his official administrative or judicial functions through manifest


partiality, evident bad faith, or gross inexcusable negligence. This
provision shall apply to officers and employees of offices or
government corporations charged with the grant of licenses or
permits or other concessions.

The Information against him reads:


That on or about August 7, 1988, in the City of Davao, Philippines,
and within the jurisdiction of this Honorable Court, the
abovementioned accused, a public officer, being then the Assistant
City Engineer of Davao City, taking advantage of his official
position, with manifest partiality and bad faith in the discharge of
his official duties, did then and there wilfully-(sic) unlawfully, and
criminally, cause undue injury to the Republic of the Philippines by
using for his personal benefit and advantage, to treasure hunt, one
(1) unit Allis Backhoe, belonging to the City Government of Davao,
without the knowledge, consent and authority from the latter, to the
damage and prejudice of the City Government of Davao.
1
CONTRARY TO LAW.

Upon arraignment the petitioner pleaded not guilty and


trial ensued. The prosecution presented its witnesses
whose testimonies are succinctly summarized in the
Comment filed by the Office of the Solicitor General (OSG),
the pertinent portions of which we quote hereunder with
approval.
On August 1, 1988, Filemon Cantela was visiting his two sistersin-Christ near the vicinity of the Guzman Estate at Matina
District, Davao City when he chanced upon petitioner Simplicio
Amper, Assistant City Engineer, Davao City, together with two
others, scanning the area with the use of detector. After petitioner
had left, he inquired and gathered from the landowner, Emilio
Alvarez-Guzman, that petitioner and his companions were looking
for hidden treasure and that they were planning to operate in the
area with the use of a backhoe which is a heavy equipment used for
excavating. Apprehensive that appellant, being the Assistant City
Engineer, and as such had at his disposal the use of the city
government_______________
1

DECISION promulgated March 6, 1995 in Criminal Case No. 14197, p. 1;

Rollo, p. 28.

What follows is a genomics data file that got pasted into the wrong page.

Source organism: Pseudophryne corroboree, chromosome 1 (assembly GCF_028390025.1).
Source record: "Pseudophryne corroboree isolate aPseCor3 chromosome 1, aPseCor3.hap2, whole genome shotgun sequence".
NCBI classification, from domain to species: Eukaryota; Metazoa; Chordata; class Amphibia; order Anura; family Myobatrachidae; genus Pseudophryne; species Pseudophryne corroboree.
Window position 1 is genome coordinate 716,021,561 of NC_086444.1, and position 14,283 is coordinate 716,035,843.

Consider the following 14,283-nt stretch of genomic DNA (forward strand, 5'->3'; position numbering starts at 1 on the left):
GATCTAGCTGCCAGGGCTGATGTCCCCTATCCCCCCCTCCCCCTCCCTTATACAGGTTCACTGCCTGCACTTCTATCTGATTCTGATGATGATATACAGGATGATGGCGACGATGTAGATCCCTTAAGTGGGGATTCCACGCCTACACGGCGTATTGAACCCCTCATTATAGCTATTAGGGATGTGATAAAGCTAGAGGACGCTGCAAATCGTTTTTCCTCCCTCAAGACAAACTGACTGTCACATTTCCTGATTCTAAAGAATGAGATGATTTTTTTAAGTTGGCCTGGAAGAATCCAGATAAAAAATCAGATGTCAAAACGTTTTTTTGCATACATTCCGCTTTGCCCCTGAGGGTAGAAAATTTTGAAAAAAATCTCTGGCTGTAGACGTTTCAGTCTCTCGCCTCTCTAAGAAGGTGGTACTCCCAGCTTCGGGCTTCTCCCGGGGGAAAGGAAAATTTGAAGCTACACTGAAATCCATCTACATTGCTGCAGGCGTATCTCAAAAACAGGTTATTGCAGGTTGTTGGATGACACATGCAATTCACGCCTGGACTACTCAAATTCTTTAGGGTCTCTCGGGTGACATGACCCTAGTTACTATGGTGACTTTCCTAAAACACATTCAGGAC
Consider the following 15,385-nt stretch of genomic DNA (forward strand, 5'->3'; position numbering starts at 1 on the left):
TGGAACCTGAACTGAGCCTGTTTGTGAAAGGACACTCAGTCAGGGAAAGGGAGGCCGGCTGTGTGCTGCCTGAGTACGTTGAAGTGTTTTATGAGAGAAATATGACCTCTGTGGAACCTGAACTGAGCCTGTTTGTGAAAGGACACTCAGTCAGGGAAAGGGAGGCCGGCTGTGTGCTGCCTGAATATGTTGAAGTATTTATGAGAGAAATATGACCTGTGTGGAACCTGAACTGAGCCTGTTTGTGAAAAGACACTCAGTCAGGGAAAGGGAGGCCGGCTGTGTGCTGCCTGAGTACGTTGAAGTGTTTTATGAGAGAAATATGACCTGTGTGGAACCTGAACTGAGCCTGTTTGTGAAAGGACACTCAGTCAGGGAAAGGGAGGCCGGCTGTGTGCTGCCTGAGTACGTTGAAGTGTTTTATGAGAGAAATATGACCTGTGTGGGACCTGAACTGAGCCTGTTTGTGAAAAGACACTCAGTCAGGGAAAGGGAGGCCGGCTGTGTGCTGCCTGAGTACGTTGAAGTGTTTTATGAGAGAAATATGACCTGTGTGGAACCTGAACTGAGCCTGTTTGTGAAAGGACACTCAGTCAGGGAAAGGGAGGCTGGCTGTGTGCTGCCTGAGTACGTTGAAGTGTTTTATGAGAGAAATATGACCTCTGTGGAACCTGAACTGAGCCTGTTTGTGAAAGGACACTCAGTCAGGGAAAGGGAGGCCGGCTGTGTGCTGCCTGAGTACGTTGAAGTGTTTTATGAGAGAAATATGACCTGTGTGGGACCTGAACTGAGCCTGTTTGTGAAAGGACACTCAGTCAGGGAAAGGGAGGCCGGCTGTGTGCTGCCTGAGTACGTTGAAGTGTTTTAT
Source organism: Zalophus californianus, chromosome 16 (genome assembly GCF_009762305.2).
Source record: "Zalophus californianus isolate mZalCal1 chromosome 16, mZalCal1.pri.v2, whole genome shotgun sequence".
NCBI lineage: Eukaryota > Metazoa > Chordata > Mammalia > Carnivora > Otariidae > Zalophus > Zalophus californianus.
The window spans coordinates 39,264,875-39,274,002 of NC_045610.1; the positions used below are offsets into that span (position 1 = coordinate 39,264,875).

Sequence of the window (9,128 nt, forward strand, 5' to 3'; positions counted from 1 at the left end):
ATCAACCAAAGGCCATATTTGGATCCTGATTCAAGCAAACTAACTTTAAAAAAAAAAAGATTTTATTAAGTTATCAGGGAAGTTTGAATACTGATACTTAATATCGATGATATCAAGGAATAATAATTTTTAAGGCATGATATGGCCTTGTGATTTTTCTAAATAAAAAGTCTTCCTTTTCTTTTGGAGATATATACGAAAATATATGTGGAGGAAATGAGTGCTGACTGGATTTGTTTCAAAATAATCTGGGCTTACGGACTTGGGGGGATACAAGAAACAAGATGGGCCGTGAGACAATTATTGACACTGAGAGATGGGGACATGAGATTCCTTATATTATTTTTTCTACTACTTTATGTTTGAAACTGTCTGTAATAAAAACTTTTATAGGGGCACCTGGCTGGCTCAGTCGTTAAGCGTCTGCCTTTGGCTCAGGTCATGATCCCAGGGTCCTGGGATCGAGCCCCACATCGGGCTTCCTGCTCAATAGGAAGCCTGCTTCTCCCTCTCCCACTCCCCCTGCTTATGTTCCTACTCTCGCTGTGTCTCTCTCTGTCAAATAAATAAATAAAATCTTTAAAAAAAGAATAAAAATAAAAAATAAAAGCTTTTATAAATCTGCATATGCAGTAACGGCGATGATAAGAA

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SUPREME COURT REPORTS ANNOTATED


Amper vs. Sandiganbayan

owned backhoe, might actually make use of the said equipment,


he advised his sister-in-Christ to inform him if and when
petitioner would actually resume his treasure hunting operation in
the area. (TSN, April 11, 1991, pp. 14-19).
On August 6, 1988, around 6:00 oclock in the afternoon (sic),
Cantela was informed by his sister-in-Christ that petitioner and
five others were earlier in the area clearing the premises and
preparing to resume their treasure hunting operation that night.
Together with Mike Lusenara and Marcelo Gervacio, Jr. of the Civil
Security Unit, he prepared to conduct a surveillance on petitioner
and his companions that evening (Ibid., pp. 19-20).
They went to the area at about 8:30 in the evening and
discreetly waited for the arrival of petitioner and his companions.
Around 11:30 in (sic) the same evening, petitioner arrived on board
a Toyota Land Cruiser, together with two others who were on board
another vehicle. Shortly, after the arrival of petitioner and his
companions, a backhoe, bearing inscription on its sides that it is
owned by the city government of Davao City, arrived (Ibid., pp. 2226). The backhoe was being operated by Tobias Porta, a heavy
equipment operator assigned at the City Engineers Office, who was
with his assistant, Timoteo Borongan. Thereafter, Porta, upon the
instruction of petitioner, began to excavate the area with the use of
the backhoe. Cantela requested Henry Adriano to go to the house of
Davao City Mayor Rodrigo Duterte and inform him of petitioners
illegal activity (Ibid., pp. 27-30).
Around 2:15 in the morning of August 7, 1988, Mayor Duterte
arrived, together with several policemen, and surprised petitioner
and his companions who were still in the act of excavating the area.
However, before the Mayor could actually order their arrest, some of
petitioners companions scampered, leaving only petitioner, Porta
and Borongan (Ibid., p. 31).
Thereupon, Mayor Duterte ordered Porta to stop the engine of
the backhoe and confronted him as to what he was digging in the
area. Porta replied that he was ordered by appellant to dig for gold.
Mayor Duterte likewise confronted Borongan, who upon being
asked the same question, gave the same reply (Ibid.).
Duterte ordered one of the members of the Civil Security Unit to
pick up petitioner, who was then sitting in his vehicle parked
nearby. Mayor Duterte confronted petitioner and shortly thereafter,
ordered petitioner, Porta and Borongan to follow him to the Tolomo
Police Station (Ibid., p. 32).

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Amper vs. Sandiganbayan


Mayor Duterte declared that there are four (4) backhoes owned by
the city government of Davao City including the subject backhoe;
that he checked it out with the Office of the City Engineer and he
found out that no permission was granted to petitioner to use the
subject backhoe for private purposes (TSN, April 29, 1993, p. 12).
While in the past, the use of the city government-owned
backhoe for private purposes was allowed upon payment of the
corresponding rental, Mayor Duterte disallowed the same during
his administration because the city government which had so many
projects to undertake needed those equipment for the aforesaid
projects. He allowed the lease of the city-government-owned
backhoes to private individuals but not as matter of policy and only
2
in extreme cases upon payment of rental (Ibid.).

The petitioner denied the allegations against him and